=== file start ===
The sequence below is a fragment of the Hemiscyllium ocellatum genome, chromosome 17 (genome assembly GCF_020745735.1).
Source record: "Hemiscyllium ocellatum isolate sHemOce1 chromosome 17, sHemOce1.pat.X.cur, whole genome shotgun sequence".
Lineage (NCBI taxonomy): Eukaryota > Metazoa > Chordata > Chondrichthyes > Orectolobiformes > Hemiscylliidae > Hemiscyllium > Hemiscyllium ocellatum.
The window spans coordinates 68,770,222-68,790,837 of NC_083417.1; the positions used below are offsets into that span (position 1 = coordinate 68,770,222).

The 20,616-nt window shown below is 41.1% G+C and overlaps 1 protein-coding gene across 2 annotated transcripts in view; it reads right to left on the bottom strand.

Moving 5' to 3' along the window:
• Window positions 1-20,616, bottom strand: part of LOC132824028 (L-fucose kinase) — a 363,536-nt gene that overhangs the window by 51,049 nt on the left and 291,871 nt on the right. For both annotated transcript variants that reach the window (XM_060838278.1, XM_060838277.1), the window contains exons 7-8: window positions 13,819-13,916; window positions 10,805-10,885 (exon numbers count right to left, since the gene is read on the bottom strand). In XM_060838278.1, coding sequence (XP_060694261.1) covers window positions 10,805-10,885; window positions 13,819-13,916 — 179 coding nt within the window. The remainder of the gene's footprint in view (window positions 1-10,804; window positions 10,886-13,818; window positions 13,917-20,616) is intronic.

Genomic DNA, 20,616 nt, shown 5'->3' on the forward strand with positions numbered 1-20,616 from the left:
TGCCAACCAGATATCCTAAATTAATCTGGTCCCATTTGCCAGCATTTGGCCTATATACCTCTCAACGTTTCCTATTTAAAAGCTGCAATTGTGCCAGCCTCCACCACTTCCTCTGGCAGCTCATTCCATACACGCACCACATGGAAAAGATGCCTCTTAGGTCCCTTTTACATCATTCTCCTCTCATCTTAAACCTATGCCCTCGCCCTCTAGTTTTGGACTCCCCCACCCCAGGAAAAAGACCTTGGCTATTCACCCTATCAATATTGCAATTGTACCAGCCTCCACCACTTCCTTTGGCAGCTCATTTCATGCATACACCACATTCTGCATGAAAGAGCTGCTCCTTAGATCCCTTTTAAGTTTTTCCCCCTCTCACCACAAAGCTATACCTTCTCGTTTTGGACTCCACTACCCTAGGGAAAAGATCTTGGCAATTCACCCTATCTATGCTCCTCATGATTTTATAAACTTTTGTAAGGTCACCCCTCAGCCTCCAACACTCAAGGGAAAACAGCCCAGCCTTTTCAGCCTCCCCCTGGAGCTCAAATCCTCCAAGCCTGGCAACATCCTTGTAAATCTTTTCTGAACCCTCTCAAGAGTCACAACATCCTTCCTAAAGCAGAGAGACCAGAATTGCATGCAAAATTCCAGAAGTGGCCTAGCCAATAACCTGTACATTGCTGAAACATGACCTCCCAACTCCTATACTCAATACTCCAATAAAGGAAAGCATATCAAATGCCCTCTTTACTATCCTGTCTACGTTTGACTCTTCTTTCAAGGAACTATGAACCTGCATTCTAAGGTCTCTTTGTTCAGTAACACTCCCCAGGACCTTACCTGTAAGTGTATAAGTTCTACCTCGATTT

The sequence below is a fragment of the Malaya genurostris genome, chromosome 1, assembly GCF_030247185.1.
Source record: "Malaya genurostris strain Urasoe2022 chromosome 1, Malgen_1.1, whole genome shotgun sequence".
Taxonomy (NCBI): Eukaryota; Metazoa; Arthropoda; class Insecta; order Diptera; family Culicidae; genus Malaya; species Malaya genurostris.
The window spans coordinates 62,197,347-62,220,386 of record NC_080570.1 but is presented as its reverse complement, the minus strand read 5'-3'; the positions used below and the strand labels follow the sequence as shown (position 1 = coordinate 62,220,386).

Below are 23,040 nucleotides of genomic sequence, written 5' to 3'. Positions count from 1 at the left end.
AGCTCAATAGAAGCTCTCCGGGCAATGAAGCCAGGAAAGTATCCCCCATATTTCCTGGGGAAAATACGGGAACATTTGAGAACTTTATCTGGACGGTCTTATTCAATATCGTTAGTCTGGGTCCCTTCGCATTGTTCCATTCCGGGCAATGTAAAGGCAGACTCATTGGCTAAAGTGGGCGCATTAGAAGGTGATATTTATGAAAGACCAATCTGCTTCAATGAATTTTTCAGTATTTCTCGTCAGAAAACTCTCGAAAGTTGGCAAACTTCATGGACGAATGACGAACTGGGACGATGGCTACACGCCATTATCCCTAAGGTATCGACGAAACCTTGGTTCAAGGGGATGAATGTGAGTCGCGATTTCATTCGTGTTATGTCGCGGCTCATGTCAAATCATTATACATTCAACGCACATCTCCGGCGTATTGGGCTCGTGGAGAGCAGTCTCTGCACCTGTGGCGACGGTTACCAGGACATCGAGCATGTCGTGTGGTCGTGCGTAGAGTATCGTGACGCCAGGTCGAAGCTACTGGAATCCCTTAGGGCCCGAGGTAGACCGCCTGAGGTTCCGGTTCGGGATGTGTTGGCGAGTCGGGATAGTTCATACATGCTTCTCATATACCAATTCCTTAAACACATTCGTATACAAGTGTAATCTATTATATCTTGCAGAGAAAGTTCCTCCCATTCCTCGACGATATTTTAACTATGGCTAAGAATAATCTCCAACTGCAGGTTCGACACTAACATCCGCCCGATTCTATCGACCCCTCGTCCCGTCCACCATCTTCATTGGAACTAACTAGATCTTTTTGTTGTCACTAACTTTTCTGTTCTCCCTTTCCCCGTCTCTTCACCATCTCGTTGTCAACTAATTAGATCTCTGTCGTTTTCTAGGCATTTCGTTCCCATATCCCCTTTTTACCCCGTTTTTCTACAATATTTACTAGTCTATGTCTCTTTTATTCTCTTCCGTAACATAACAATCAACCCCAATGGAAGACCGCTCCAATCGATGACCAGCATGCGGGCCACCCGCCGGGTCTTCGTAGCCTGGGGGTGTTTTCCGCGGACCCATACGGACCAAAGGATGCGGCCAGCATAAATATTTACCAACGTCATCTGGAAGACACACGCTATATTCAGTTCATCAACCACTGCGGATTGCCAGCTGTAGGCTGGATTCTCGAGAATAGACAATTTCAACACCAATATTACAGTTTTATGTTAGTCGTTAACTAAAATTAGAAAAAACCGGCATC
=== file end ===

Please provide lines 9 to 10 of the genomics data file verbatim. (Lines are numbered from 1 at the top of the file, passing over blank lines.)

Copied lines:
TGCCAACCAGATATCCTAAATTAATCTGGTCCCATTTGCCAGCATTTGGCCTATATACCTCTCAACGTTTCCTATTTAAAAGCTGCAATTGTGCCAGCCTCCACCACTTCCTCTGGCAGCTCATTCCATACACGCACCACATGGAAAAGATGCCTCTTAGGTCCCTTTTACATCATTCTCCTCTCATCTTAAACCTATGCCCTCGCCCTCTAGTTTTGGACTCCCCCACCCCAGGAAAAAGACCTTGGCTATTCACCCTATCAATATTGCAATTGTACCAGCCTCCACCACTTCCTTTGGCAGCTCATTTCATGCATACACCACATTCTGCATGAAAGAGCTGCTCCTTAGATCCCTTTTAAGTTTTTCCCCCTCTCACCACAAAGCTATACCTTCTCGTTTTGGACTCCACTACCCTAGGGAAAAGATCTTGGCAATTCACCCTATCTATGCTCCTCATGATTTTATAAACTTTTGTAAGGTCACCCCTCAGCCTCCAACACTCAAGGGAAAACAGCCCAGCCTTTTCAGCCTCCCCCTGGAGCTCAAATCCTCCAAGCCTGGCAACATCCTTGTAAATCTTTTCTGAACCCTCTCAAGAGTCACAACATCCTTCCTAAAGCAGAGAGACCAGAATTGCATGCAAAATTCCAGAAGTGGCCTAGCCAATAACCTGTACATTGCTGAAACATGACCTCCCAACTCCTATACTCAATACTCCAATAAAGGAAAGCATATCAAATGCCCTCTTTACTATCCTGTCTACGTTTGACTCTTCTTTCAAGGAACTATGAACCTGCATTCTAAGGTCTCTTTGTTCAGTAACACTCCCCAGGACCTTACCTGTAAGTGTATAAGTTCTACCTCGATTT

The sequence below is a fragment of the Malaya genurostris genome, chromosome 1, assembly GCF_030247185.1.